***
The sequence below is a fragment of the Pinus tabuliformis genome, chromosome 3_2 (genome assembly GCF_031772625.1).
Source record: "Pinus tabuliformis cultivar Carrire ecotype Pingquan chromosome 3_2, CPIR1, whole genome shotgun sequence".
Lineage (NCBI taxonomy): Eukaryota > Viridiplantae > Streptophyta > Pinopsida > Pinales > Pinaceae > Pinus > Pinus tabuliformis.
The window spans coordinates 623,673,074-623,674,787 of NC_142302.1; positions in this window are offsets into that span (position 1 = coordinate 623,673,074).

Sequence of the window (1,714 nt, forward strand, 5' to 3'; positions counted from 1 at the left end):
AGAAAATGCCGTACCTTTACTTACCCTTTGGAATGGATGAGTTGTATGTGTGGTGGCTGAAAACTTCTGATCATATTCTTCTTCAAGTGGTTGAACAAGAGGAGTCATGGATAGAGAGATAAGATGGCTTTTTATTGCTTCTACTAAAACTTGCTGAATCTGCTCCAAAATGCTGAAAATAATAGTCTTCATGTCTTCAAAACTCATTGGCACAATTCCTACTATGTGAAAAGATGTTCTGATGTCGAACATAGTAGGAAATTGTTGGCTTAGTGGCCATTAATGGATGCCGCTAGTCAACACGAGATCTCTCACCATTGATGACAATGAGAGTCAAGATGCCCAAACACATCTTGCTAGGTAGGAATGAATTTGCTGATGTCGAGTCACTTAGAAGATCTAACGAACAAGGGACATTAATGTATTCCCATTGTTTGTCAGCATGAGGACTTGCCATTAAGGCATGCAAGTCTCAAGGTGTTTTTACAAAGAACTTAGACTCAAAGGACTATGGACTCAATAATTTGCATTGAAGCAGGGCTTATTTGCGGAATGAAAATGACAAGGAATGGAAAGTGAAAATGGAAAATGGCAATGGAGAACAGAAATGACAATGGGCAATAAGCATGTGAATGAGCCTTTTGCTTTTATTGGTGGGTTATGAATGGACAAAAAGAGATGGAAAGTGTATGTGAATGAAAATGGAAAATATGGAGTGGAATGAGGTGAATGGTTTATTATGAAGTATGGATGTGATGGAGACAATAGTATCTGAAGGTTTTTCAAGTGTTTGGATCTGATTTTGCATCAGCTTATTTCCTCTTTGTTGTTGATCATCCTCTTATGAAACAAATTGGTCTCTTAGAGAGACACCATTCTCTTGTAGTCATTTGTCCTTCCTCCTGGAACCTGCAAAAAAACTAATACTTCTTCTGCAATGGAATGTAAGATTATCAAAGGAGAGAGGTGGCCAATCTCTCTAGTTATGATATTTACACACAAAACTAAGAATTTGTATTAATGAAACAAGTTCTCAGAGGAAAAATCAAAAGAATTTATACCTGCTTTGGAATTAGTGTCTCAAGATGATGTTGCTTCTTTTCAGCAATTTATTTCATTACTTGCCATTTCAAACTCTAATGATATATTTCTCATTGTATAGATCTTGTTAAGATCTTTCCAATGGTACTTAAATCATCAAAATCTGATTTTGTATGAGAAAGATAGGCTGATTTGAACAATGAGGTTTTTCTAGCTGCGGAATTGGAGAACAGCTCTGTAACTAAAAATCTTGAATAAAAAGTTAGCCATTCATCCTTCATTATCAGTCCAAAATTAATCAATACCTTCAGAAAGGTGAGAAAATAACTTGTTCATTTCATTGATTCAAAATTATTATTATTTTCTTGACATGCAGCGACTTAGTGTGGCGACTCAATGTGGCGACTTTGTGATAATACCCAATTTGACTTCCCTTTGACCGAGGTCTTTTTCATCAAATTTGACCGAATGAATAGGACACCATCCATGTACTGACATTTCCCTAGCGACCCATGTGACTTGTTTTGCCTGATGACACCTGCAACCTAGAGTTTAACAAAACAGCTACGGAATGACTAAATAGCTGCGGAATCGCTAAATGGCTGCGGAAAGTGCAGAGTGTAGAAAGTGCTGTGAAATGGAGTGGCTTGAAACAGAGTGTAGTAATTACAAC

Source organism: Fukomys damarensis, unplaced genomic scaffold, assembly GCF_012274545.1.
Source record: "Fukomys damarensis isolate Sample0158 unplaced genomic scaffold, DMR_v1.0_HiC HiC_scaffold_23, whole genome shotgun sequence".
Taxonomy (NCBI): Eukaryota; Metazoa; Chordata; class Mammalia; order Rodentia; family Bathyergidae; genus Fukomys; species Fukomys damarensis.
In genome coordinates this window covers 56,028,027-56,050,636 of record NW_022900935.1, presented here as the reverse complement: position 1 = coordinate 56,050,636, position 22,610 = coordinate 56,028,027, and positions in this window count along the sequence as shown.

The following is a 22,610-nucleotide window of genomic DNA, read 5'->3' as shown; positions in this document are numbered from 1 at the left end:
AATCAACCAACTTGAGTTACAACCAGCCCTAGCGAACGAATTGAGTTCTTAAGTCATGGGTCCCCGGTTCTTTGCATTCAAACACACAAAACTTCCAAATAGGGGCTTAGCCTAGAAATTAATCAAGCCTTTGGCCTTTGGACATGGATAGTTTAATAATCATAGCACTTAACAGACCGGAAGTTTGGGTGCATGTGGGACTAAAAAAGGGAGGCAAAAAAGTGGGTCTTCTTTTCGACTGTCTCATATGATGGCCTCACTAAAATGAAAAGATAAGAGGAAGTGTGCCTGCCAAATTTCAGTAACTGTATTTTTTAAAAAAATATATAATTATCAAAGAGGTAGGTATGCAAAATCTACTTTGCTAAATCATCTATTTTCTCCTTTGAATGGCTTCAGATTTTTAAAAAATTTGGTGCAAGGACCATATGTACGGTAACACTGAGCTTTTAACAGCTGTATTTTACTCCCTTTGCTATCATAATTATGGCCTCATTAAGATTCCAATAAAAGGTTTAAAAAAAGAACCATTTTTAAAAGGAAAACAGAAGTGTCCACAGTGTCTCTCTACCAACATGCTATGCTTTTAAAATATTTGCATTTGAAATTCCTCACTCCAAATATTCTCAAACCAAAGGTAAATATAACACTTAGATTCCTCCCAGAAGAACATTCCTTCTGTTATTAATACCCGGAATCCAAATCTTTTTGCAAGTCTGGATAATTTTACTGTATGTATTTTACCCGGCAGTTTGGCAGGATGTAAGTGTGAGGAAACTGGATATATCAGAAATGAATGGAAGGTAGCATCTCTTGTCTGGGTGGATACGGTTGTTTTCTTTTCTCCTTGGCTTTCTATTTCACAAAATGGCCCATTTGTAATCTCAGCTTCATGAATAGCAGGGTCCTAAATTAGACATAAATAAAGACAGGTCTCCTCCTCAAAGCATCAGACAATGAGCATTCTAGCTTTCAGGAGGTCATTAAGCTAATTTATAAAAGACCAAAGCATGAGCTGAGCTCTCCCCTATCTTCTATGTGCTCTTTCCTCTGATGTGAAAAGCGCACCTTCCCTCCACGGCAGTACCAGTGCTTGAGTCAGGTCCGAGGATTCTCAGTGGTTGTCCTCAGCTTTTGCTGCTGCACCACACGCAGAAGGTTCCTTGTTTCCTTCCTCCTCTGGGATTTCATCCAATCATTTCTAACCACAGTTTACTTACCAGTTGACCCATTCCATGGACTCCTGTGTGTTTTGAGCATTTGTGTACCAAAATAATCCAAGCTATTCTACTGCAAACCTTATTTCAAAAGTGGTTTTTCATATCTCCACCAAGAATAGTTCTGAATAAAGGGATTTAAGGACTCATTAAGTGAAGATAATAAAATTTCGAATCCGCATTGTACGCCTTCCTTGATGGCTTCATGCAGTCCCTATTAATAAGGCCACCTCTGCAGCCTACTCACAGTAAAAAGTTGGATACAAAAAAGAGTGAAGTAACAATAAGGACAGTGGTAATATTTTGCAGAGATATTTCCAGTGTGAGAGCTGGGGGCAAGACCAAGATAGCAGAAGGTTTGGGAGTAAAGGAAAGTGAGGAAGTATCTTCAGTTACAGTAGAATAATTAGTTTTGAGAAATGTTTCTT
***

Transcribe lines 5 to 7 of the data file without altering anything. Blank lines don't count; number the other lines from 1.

Sequence of the window (1,714 nt, forward strand, 5' to 3'; positions counted from 1 at the left end):
AGAAAATGCCGTACCTTTACTTACCCTTTGGAATGGATGAGTTGTATGTGTGGTGGCTGAAAACTTCTGATCATATTCTTCTTCAAGTGGTTGAACAAGAGGAGTCATGGATAGAGAGATAAGATGGCTTTTTATTGCTTCTACTAAAACTTGCTGAATCTGCTCCAAAATGCTGAAAATAATAGTCTTCATGTCTTCAAAACTCATTGGCACAATTCCTACTATGTGAAAAGATGTTCTGATGTCGAACATAGTAGGAAATTGTTGGCTTAGTGGCCATTAATGGATGCCGCTAGTCAACACGAGATCTCTCACCATTGATGACAATGAGAGTCAAGATGCCCAAACACATCTTGCTAGGTAGGAATGAATTTGCTGATGTCGAGTCACTTAGAAGATCTAACGAACAAGGGACATTAATGTATTCCCATTGTTTGTCAGCATGAGGACTTGCCATTAAGGCATGCAAGTCTCAAGGTGTTTTTACAAAGAACTTAGACTCAAAGGACTATGGACTCAATAATTTGCATTGAAGCAGGGCTTATTTGCGGAATGAAAATGACAAGGAATGGAAAGTGAAAATGGAAAATGGCAATGGAGAACAGAAATGACAATGGGCAATAAGCATGTGAATGAGCCTTTTGCTTTTATTGGTGGGTTATGAATGGACAAAAAGAGATGGAAAGTGTATGTGAATGAAAATGGAAAATATGGAGTGGAATGAGGTGAATGGTTTATTATGAAGTATGGATGTGATGGAGACAATAGTATCTGAAGGTTTTTCAAGTGTTTGGATCTGATTTTGCATCAGCTTATTTCCTCTTTGTTGTTGATCATCCTCTTATGAAACAAATTGGTCTCTTAGAGAGACACCATTCTCTTGTAGTCATTTGTCCTTCCTCCTGGAACCTGCAAAAAAACTAATACTTCTTCTGCAATGGAATGTAAGATTATCAAAGGAGAGAGGTGGCCAATCTCTCTAGTTATGATATTTACACACAAAACTAAGAATTTGTATTAATGAAACAAGTTCTCAGAGGAAAAATCAAAAGAATTTATACCTGCTTTGGAATTAGTGTCTCAAGATGATGTTGCTTCTTTTCAGCAATTTATTTCATTACTTGCCATTTCAAACTCTAATGATATATTTCTCATTGTATAGATCTTGTTAAGATCTTTCCAATGGTACTTAAATCATCAAAATCTGATTTTGTATGAGAAAGATAGGCTGATTTGAACAATGAGGTTTTTCTAGCTGCGGAATTGGAGAACAGCTCTGTAACTAAAAATCTTGAATAAAAAGTTAGCCATTCATCCTTCATTATCAGTCCAAAATTAATCAATACCTTCAGAAAGGTGAGAAAATAACTTGTTCATTTCATTGATTCAAAATTATTATTATTTTCTTGACATGCAGCGACTTAGTGTGGCGACTCAATGTGGCGACTTTGTGATAATACCCAATTTGACTTCCCTTTGACCGAGGTCTTTTTCATCAAATTTGACCGAATGAATAGGACACCATCCATGTACTGACATTTCCCTAGCGACCCATGTGACTTGTTTTGCCTGATGACACCTGCAACCTAGAGTTTAACAAAACAGCTACGGAATGACTAAATAGCTGCGGAATCGCTAAATGGCTGCGGAAAGTGCAGAGTGTAGAAAGTGCTGTGAAATGGAGTGGCTTGAAACAGAGTGTAGTAATTACAAC

Source organism: Fukomys damarensis, unplaced genomic scaffold, assembly GCF_012274545.1.